Cereal belongs in the feeding trough, like the bread on our plate. But where did the trend towards grain feeding come from and do horses really need concentrates and cereals? Two trends can be observed in modern horse husbandry: 24/7 pasture and roughage or the "classic" sport horse feeding with grain, roughage and limited grazing.We provide information about the fundamental questions on grain feeding.
The feed, in general, can be divided into three categories.Here, the "concentrated feed" refers to all grain varieties and cereal mixes (muesli).In addition to the usual feed, such as oats and barley, but also corn and spelled can be found in the feed troughs. All cereals consist mainly of starch.It is converted into sugars by enzymes in the small intestine and enters the bloodstream as readily available energy. Depending on the type of cereal, the starch and carbohydrate content vary. The juice feed is primarily grass.From a nutritional point of view, horses did not have such lush meadows in the past, as they do today. Long grasses and lank grass predominated. The pastures today are primarily bred to meet the needs of ruminants (meat and dairy farming): Plenty of protein and fructan in a short time. Carrots and apples are also part of the juice feed. But they should only be given as a treat and not replace a meal.Roughage is ascribed the most important aspect of horse feeding. Hay, straw and barren pastures are needed by the horse for intact digestion. The gastrointestinal tract relies on a constant supply of food, which in the best case should be done by roughage.Digestion takes place in the colon and can take almost two days. In order not to suffer any shortage in the energy supply, roughage should be available to the horses on a daily basis. Also sufficient fresh water should be available to the horse at all times. In this case, distance should be taken from brook water, well-water and rain water, if this was not declared as 'food safe'. Many horses drink too little in modern horse husbandry. This is partly due to the lack of supply of fresh water on the paddock and pasture, but also due to the quality of the water. For example, the quality can also be affected by incorrect containers (black mason jugs). These smell unpleasant to the horse and contain softeners that can be dissolved by the water and absorbed by the horse. Even the self-drinkers should be cleaned regularly and the water flow should be checked. Drinking from self-drinking drinks simply takes too long for many horses. So they drink less than they need and want. In winter, lukewarm water should also be offered. Too cold water is taken with reluctance and quickly causes abdominal pain and digestive problems.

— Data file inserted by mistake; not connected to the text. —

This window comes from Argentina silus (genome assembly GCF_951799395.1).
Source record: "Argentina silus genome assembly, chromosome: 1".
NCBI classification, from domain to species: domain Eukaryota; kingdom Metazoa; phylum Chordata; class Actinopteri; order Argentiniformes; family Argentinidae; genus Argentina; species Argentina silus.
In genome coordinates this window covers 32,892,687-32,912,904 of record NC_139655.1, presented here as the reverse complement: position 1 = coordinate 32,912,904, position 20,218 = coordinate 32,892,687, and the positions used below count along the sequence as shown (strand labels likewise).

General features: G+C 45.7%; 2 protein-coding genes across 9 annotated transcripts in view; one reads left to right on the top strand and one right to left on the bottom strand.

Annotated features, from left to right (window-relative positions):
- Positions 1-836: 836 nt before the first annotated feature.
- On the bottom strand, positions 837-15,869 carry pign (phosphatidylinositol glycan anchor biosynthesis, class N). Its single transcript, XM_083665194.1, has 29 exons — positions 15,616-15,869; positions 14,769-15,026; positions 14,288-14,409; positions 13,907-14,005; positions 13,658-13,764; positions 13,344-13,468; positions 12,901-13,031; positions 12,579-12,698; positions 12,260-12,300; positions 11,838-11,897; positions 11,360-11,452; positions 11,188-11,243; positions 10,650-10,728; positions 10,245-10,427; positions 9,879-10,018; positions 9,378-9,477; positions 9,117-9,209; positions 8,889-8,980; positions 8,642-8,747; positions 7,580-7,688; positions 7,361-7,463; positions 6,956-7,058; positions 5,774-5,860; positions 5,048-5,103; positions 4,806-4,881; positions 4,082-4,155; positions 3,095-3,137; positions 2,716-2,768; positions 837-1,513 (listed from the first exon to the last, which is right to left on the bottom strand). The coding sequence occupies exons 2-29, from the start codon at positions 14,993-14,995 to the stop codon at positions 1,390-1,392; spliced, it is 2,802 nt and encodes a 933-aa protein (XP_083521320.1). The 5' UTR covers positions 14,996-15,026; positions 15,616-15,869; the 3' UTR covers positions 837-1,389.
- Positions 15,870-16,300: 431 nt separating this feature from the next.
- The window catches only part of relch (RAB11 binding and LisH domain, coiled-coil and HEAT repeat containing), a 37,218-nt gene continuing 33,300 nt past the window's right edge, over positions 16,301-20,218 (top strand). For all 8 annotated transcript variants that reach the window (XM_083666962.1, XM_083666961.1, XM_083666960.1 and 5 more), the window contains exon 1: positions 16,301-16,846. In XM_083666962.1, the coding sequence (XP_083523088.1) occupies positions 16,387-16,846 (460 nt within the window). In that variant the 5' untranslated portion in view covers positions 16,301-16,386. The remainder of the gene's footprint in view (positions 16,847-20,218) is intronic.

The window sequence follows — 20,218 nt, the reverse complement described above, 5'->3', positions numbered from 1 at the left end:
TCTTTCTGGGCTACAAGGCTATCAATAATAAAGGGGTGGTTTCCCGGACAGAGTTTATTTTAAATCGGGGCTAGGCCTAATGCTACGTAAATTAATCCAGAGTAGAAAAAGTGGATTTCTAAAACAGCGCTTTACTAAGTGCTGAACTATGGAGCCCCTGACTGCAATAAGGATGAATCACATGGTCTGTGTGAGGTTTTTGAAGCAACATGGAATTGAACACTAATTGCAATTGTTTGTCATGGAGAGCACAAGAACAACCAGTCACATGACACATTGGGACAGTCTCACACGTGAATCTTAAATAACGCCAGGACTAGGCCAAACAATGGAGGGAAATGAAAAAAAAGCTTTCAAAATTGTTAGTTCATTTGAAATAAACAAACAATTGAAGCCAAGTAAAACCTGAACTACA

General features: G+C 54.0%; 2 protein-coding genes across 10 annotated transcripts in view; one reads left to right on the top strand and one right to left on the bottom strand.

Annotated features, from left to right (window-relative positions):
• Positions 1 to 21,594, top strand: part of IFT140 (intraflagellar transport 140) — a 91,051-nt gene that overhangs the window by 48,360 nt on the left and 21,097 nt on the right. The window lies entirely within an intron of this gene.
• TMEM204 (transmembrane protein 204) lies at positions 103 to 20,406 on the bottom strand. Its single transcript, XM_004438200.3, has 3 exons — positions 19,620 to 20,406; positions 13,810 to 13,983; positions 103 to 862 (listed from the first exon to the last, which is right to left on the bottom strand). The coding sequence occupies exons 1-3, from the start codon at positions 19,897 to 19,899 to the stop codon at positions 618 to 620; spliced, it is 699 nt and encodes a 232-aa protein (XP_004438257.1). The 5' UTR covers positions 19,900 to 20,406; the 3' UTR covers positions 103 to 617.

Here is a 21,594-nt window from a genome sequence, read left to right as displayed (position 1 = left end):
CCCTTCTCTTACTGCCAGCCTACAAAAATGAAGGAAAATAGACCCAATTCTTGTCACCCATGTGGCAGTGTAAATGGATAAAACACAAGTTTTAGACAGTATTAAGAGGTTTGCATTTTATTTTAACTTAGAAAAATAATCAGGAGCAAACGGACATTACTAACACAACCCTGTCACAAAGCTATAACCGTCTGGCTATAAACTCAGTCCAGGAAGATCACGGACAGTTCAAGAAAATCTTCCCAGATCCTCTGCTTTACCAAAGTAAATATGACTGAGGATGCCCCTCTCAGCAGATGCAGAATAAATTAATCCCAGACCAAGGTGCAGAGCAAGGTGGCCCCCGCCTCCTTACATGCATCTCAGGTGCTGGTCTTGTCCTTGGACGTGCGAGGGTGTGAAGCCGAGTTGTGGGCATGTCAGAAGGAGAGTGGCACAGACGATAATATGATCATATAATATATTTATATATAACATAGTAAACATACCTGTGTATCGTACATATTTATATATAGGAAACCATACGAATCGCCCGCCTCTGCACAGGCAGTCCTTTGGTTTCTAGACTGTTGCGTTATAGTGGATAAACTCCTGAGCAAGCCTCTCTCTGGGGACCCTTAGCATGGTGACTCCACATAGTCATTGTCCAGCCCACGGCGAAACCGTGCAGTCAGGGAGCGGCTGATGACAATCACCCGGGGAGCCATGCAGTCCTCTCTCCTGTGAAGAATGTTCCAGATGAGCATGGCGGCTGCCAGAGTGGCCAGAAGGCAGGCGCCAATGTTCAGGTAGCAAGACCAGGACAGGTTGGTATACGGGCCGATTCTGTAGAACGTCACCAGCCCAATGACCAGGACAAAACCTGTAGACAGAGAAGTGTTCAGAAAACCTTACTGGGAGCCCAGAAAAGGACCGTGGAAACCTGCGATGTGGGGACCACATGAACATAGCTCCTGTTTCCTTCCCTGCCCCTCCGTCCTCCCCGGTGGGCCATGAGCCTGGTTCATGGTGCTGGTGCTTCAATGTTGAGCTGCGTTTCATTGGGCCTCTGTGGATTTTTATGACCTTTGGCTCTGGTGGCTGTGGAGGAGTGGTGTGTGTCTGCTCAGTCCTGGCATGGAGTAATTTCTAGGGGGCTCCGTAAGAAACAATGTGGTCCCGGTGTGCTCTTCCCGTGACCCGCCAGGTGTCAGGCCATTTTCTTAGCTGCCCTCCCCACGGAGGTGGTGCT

The feeding and the "use" of the horses play a vital role in the feeding. However, those who say "native horses did not eat grain either, back in the day" are not exactly right. The primitive horses lived several thousand years ago without the intervention of humans, from a nutritional and evolutionary point of view. They fed exclusively on grasses, barks, mosses, leaves and seeds. Their bodies and digestion were adapted to this food. For the horse, it was essential to survive with sparse food to survive times where there was a lack of food. With the domestication of the horses, not only the habitat and the food supply changed. Humans also intervened in the evolution of the horse and breed them according to their requirements: it should be robust, sturdy and enduring. The easy-eating represented no longer a breeding goal.To do justice to the horse's current organism, it is therefore not possible to refer to the food of the primitive horses. They have to adapt to the demands of today's domesticated horses. Naturally, there are also enormous differences in the dietary needs of the breed and the habitat (for example, Icelandic horses). The constant nutritional needs of the horses have been preserved. If you want to feed your horse as naturally as possible, you must be capable to guarantee feeding times of up to 18 hours per day (varied diet). The mineral and vitamin balance should nevertheless be checked routinely.